Fibromyalgia Action UK is a charity raising money to help sufferers by supporting them and their families and to also provide medical information to professionals. In addition, they are encouraging the NHS to research more into fibromyalgia, as there is very little research being carried out in the UK.
Raising awareness of fibromyalgia is an important issue for Charlotte, as she feels a lot of people are not aware of the disease. According to Charlotte, it took her nearly 5 years to get a diagnosis of Fibromyalgia as, in some cases, even health professionals were unaware of the disease.
Charlotte’s fibromyalgia is so severe that she cannot live on her own, has to rely on other people and sometimes has to use crutches to get around.
She says: “My little sister, who is 21, helps me to put my socks on sometimes in the mornings as I struggle to do this on my own. I can’t live on my own and I have to rely on my family for a lot of my basic needs like cooking and washing my clothes.”
She has recently moved back in with her parents, in her hometown of Bolton, after taking a year out from university. Charlotte’s fibromyalgia got so severe that she was struggling with the demands of student life at university, as a music student, as the stress of deadlines can make Charlotte’s fibromyalgia worse as stress is a major factor to it flaring up.
Although she does not play an instrument and prefers music writing, Charlotte still struggles with university life.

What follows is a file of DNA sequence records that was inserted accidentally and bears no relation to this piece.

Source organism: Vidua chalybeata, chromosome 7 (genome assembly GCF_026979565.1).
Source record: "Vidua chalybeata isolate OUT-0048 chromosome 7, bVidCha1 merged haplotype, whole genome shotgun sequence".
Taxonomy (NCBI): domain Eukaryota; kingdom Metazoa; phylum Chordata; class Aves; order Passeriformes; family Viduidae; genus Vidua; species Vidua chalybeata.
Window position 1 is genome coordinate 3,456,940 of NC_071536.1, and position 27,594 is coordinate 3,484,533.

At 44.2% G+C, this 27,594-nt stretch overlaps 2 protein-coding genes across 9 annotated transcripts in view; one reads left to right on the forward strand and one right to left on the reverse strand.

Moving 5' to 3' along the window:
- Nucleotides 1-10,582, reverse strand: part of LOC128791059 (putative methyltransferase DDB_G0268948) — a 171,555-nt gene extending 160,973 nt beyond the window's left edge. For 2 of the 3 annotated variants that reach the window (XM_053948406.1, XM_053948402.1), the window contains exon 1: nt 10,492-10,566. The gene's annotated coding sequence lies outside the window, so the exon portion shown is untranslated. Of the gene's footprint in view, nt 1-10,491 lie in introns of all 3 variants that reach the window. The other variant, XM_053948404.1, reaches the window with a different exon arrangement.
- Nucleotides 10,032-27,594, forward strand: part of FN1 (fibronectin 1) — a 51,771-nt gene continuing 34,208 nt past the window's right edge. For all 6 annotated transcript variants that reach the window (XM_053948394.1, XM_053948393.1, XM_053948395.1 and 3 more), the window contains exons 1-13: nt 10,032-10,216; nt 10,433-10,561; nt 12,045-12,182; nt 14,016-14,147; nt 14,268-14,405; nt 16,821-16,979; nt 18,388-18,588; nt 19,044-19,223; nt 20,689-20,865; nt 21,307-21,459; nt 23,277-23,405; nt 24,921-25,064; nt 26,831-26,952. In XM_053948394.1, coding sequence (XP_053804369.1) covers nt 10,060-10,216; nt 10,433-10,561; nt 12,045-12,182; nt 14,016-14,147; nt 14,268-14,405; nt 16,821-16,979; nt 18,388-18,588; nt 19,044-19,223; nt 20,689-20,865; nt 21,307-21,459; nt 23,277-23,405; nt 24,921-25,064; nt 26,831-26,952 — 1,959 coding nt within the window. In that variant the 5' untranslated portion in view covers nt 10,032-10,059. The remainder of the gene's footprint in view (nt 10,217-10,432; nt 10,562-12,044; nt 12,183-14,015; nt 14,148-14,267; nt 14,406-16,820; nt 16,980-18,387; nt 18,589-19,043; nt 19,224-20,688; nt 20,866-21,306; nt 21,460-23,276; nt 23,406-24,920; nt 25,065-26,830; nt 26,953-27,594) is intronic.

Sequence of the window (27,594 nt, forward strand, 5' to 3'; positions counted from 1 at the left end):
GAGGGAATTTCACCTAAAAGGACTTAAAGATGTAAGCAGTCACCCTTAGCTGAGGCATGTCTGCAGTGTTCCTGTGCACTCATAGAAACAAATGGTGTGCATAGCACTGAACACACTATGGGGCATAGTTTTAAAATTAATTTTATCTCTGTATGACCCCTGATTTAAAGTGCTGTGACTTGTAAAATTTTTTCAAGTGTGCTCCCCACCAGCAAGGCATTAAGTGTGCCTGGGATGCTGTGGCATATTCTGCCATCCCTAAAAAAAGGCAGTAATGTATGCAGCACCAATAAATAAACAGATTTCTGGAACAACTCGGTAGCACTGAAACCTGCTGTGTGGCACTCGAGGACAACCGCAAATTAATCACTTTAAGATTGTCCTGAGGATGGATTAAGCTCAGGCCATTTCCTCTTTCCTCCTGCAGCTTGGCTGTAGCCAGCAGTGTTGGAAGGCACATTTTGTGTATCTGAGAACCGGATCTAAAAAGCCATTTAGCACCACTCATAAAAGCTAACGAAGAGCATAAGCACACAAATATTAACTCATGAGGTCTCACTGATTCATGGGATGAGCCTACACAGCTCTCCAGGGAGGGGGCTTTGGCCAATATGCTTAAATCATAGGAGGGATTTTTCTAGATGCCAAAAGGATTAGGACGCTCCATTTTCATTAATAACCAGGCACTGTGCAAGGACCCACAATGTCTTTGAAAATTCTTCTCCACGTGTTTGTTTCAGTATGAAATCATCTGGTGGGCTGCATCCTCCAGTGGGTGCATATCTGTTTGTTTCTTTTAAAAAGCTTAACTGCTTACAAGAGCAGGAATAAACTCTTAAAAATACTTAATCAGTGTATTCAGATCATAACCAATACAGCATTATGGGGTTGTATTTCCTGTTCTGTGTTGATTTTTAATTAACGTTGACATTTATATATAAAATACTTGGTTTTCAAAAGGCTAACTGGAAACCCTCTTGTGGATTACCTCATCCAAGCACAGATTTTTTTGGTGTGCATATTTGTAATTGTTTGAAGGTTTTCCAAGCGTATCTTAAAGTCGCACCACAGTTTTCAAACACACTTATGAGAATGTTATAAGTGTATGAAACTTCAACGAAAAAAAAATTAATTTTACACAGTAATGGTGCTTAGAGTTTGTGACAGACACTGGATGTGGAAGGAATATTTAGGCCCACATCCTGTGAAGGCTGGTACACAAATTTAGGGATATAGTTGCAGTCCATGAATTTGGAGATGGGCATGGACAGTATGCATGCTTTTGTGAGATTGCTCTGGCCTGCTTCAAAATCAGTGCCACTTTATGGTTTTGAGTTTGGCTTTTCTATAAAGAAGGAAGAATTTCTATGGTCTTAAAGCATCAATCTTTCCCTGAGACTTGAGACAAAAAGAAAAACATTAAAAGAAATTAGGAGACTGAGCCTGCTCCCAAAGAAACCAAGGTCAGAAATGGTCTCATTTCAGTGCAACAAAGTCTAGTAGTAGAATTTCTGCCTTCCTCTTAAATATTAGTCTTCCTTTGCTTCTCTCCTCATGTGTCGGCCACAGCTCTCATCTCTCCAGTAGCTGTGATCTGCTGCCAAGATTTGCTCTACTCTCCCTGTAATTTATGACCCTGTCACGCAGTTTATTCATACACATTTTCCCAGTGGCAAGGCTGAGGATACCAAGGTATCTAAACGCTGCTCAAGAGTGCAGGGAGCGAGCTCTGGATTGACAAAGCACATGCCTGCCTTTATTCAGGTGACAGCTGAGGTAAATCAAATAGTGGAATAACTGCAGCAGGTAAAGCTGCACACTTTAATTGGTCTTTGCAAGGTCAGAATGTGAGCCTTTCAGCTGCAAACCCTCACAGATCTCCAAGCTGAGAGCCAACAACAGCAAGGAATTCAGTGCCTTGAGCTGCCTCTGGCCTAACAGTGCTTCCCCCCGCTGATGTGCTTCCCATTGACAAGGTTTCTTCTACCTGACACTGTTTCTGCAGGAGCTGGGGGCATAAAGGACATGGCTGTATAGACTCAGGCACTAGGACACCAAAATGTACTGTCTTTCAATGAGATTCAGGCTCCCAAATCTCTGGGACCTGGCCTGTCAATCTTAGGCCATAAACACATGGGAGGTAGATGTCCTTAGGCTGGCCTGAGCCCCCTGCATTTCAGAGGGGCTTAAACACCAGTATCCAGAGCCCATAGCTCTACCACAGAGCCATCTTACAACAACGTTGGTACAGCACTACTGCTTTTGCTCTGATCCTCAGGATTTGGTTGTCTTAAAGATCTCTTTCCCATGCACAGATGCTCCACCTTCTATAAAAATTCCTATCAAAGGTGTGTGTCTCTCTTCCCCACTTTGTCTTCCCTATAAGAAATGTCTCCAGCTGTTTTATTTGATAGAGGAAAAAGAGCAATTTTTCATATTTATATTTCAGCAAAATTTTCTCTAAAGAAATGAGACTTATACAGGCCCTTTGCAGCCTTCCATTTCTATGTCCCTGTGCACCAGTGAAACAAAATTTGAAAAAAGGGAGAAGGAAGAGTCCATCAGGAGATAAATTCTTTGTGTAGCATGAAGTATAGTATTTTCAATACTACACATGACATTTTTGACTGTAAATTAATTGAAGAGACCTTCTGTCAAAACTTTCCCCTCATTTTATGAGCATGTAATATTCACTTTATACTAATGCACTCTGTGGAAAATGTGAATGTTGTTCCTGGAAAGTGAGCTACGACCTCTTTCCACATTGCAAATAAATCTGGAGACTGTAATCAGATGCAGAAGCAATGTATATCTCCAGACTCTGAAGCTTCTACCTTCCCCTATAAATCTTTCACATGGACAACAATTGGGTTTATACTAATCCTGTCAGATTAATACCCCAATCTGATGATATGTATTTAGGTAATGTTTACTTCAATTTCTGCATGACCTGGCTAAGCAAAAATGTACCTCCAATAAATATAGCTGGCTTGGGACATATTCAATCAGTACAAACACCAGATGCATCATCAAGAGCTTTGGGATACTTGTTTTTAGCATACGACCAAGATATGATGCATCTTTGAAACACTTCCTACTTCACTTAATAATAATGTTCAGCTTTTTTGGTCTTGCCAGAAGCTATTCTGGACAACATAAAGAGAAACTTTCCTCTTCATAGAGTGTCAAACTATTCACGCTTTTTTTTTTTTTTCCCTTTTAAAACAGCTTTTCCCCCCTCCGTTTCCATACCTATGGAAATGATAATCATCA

Charlotte says, “I had to arrange my timetable with staff at the university so I am not in for really long days, as I struggle with the pain and fatigue fibromyalgia causes, and that all my lecturers know about my condition so I have a support plan in place.”
She is trying to manage her fibromyalgia with pain medication from doctors and has to get up at 6am each day to take them.
“I have got used to having to make plans each day to suit my fibromyalgia and I am used to taking my medication four times a day, although I do still find it a hassle every day having to change my plans because of my condition.
“I have to plan each day to make sure that there are not going to be many stairs where I am going that day, or that if I am on my walking sticks or my crutches, then I will have to plan to not walk too far and that places are accessible for me. I have to even think about what I eat because of my stomach being unsettled sometimes due to my medication.”
Fibromyalgia has baffled doctors and health experts for decades, as the condition does not show up on blood tests or scans and symptoms are often similar to other conditions, such as arthritis.
According to the NHS, 400 million people worldwide are affected by fibromyalgia.
Most research into fibromyalgia has been done abroad, with Swedish researchers looking into a theory of that people with the condition has slightly swollen brains when compared to non-sufferers. This idea is still being researched properly in Sweden, but experts are using this concept to think of new ways to decrease the pain that fibromyalgia sufferers face each day.
It was not until September 2016, that fibromyalgia was acknowledged as a ‘long-term condition’ after the government and health professionals were encouraged to realise how serious fibromyalgia is for patients with the condition. This meant that there should be more services put in place for people with the condition to turn to for help, such as the Bury and Bolton ME/CFS Support Group, which Charlotte regularly attends.